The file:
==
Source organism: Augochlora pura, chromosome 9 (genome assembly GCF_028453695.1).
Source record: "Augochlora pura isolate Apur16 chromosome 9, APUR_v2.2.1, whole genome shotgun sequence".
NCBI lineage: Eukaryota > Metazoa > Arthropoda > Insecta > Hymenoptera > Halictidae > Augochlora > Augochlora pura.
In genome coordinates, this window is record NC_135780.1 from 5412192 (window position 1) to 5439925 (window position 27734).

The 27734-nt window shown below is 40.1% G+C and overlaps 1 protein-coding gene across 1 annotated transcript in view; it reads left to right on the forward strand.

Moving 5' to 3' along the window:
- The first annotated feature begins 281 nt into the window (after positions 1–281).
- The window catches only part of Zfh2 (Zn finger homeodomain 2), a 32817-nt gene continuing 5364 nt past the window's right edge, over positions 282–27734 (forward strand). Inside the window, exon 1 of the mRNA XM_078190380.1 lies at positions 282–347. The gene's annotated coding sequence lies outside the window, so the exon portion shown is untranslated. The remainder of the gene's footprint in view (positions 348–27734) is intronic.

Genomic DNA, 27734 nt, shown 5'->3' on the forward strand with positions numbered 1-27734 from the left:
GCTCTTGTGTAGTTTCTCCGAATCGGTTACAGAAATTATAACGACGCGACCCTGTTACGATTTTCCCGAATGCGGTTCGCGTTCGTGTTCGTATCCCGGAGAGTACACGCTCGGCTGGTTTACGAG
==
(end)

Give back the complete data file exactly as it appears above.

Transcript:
Source organism: Augochlora pura, chromosome 9 (genome assembly GCF_028453695.1).
Source record: "Augochlora pura isolate Apur16 chromosome 9, APUR_v2.2.1, whole genome shotgun sequence".
NCBI lineage: Eukaryota > Metazoa > Arthropoda > Insecta > Hymenoptera > Halictidae > Augochlora > Augochlora pura.
In genome coordinates, this window is record NC_135780.1 from 5412192 (window position 1) to 5439925 (window position 27734).

The 27734-nt window shown below is 40.1% G+C and overlaps 1 protein-coding gene across 1 annotated transcript in view; it reads left to right on the forward strand.

Moving 5' to 3' along the window:
- The first annotated feature begins 281 nt into the window (after positions 1–281).
- The window catches only part of Zfh2 (Zn finger homeodomain 2), a 32817-nt gene continuing 5364 nt past the window's right edge, over positions 282–27734 (forward strand). Inside the window, exon 1 of the mRNA XM_078190380.1 lies at positions 282–347. The gene's annotated coding sequence lies outside the window, so the exon portion shown is untranslated. The remainder of the gene's footprint in view (positions 348–27734) is intronic.

Genomic DNA, 27734 nt, shown 5'->3' on the forward strand with positions numbered 1-27734 from the left:
GCTCTTGTGTAGTTTCTCCGAATCGGTTACAGAAATTATAACGACGCGACCCTGTTACGATTTTCCCGAATGCGGTTCGCGTTCGTGTTCGTATCCCGGAGAGTACACGCTCGGCTGGTTTACGAG